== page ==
Posts Tagged ‘Processing’

Twitter Tag Cloud Live!

February 21, 2010

When analyzing the web contents of SNCF, I made this realtime tag cloud charter for Twitter. It’s a lot of fun.

Category tree view:

Relevance network view:

Click to play with the app. Be careful it’s a CPU killer…

Tool used: Processing

The Copenhagen Wheel: Data Viz Journal III

December 20, 2009

Presentation of the Copenhagen Wheel project at UN Climate Summit for Mayors in December was a huge success. I would like to post a few videos here which is related to my work:

The idea was that pollutant information collected by the sensors embedded in wheels were transmitted to our server through smart phones. A web interface, accessible with both pc and phones, showed pollutant distribution in real time. One could browse his own data, keep a record of his contribution to a greener city, challenge with friends, and get route suggestions according to pollution level. The city management could keep an eye on the city and react to dangerous level of pollutants right away. The complete and high-definition record of pollutant maps could also cross-reference with land use, weather, transportation etc. in urban research and in long term, support policy decisions.

Tools used: Processing

Customizable Production II: Tree

December 20, 2009

This starts from a project for 4.510: Materializing Design by Prof. Larry Sass.

We made a web applet which support making customizable tree-like canopy for coffee shops. User can access to our website, build his own design in friendly 3d interface, take the generated CAD file to any nearby CNC machine and cut the parts from 3/4” plywood sheets. Following online instructions, he can assemble the parts with a few untrained men. Everything is finished locally.

We have tested the system with prototypes in various scales. The latest ones are 1:6 models made from 1/8” masonite with lasercutter. Metal pieces are cut with waterjet and hand bended. Right now the shape and angle between parts are chosen to simplify design and assembly. Next version in our plan will work with advanced machines and materials to support more flexible and fluid surface designs.

Collaborator: Felecia Davis
Tools used: Processing, Rhino, AutoCAD

Representations and Processes

November 24, 2009

This is an assignment for 4.580: Inquiry into Computation and Design by Prof. Terry Knight. We were asked to design an extension for Louis Kahn’s Richards Medical Center, and look into the relationship between process and representation.

We translated the plan into two types of components: square units and connections. We then built a program that automatically generate connections from any units layout. The appearance of a connection depended on the sizes and distance of two neighboring units. We believed the program somewhat reflected the underlying logic in Kahn’s original design, and could accommodate most possible extending scheme.

Ironically, in class, most designs submitted by the other groups could not be drawn by our program. Of course we could indicate that they do not follow the ‘true’ grammar of the original plan. After all it is impossible for such a program to accommodate any design intention. Processes are limited by the way of representation we choose. Unless we change the mechanism that machines learn and induce, they can only do things that we understand before them.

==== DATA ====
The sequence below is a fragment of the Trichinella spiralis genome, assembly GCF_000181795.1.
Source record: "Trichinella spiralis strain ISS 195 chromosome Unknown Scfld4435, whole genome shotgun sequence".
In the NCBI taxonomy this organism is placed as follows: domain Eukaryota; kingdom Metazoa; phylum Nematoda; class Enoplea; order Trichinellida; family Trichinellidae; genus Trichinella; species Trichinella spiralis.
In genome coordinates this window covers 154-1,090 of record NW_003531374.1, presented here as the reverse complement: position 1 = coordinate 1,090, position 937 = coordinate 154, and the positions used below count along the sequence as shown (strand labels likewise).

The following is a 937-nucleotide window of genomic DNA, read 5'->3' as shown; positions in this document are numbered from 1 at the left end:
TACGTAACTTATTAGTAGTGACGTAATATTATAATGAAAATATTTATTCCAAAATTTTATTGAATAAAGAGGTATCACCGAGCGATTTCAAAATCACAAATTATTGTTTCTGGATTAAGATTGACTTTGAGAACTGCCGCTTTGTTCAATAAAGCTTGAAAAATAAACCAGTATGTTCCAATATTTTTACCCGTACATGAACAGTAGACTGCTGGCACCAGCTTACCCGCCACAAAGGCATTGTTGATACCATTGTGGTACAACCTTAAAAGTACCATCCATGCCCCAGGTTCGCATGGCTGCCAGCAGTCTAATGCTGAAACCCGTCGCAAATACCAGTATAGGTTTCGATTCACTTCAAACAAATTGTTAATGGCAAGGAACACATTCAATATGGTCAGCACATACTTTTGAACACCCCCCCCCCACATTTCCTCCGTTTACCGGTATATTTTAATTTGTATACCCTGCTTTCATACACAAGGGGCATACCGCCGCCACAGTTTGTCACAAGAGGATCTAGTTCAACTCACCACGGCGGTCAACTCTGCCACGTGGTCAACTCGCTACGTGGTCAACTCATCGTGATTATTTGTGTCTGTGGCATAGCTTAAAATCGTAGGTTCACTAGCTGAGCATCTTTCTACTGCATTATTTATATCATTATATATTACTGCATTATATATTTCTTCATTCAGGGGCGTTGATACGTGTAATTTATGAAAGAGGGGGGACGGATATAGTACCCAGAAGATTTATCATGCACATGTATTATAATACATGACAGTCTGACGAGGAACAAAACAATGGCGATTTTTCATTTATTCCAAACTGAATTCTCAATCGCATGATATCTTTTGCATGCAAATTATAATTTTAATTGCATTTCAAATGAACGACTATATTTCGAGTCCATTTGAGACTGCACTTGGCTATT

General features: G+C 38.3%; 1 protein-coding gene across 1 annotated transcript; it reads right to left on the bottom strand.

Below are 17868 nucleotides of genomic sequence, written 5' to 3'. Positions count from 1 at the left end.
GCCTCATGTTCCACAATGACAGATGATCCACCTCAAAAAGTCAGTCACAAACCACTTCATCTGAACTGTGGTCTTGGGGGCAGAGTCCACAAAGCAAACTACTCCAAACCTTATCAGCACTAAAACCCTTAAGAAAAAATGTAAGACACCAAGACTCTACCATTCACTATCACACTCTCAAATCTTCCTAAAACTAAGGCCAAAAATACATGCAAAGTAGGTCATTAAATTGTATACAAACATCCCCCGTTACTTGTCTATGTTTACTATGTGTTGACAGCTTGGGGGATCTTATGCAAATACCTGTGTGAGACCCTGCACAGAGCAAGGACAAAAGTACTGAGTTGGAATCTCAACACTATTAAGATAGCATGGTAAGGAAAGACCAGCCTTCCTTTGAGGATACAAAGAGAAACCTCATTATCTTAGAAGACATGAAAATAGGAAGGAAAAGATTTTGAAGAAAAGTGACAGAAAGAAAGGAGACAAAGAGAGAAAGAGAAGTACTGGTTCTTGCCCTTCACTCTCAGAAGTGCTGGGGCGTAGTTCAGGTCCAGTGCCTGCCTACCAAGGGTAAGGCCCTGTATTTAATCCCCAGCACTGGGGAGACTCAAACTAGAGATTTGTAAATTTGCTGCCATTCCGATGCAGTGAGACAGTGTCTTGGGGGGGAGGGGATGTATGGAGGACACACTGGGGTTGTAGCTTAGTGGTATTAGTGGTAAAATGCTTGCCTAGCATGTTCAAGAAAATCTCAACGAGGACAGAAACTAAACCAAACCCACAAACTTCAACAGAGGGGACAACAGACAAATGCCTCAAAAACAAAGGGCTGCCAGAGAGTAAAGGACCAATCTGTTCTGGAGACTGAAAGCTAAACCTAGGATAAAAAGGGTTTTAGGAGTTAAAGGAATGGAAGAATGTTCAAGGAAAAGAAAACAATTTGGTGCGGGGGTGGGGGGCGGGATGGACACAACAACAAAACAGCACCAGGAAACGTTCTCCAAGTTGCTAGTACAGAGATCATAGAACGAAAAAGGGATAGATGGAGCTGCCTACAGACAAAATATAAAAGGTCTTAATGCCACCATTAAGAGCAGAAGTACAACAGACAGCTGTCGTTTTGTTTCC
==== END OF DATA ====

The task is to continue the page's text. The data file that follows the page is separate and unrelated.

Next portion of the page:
Collaborator: Ari Kardasis
Tool used: Processing

The Copenhagen Wheel: Data Viz Journal I

October 9, 2009

The goal of the Copenhagen Wheel project is to create a smart, responsive and elegant emblem for urban mobility. It transforms ordinary bicycles quickly into hybrid e-bikes that also function as mobile sensing units. It allows you to capture the energy dissipated while cycling and braking and save it for when you need a bit of a boost. It also connect your bike to a larger community through smartphone to map pollution levels, traffic congestion, and road conditions in real-time.

I was recruited to visualize the data collected into interactive graphics. In the first review I set myself 3 goals: i) visual impact; ii) insightful interpretation; iii) support for easy reading & decision making.
Embedding sensors in bicycle wheels has obvious advantages that make the visualization interesting, such as mobility and realtime networking. However in current phase of the project, we had no prototypes finished, and could only expect around 15 sensors sent out before the final presentation. That data is too sparse on a city of 4 square km. Moreover, since we have loose control of where the riders go, it is almost impossible to get a filled map at a random time spot.

My first solution was what I called ‘merged time’: users saw data from different time on a merged map, but could also tell which are old and which are new. Data left a fading trace after them. Here is the first demonstration video I made for the concept.

the Symbolic, the Visual, the Recursive

October 7, 2009

This is an assignment from 4.580:Inquiry into Computation and Design by Prof. Terry Knight. We were supposed to parse a design into rules that could be passed on and used to regenerate it.

We took Le Corbusier’s plan of Maison Citrohan (1927). It was crucial to which detail one chose to represent the design. We realized that by just extracting out elements from the plans, shape grammar would be very symbolic and become a shopping catalog. The recursive function and flexibility was a must in order to develop a true design tool. We ended up with a Corb automator with recursive functions but also one symbolic architecture element introduced (the stair).

In class discussion it was left an open question whether the nature of architecture is symbolic, but it seemed unlikely that limited rules can describe everything in design.

Collaborator: Joseph Choma, Siobhan Rockcastle
Tools used: Processing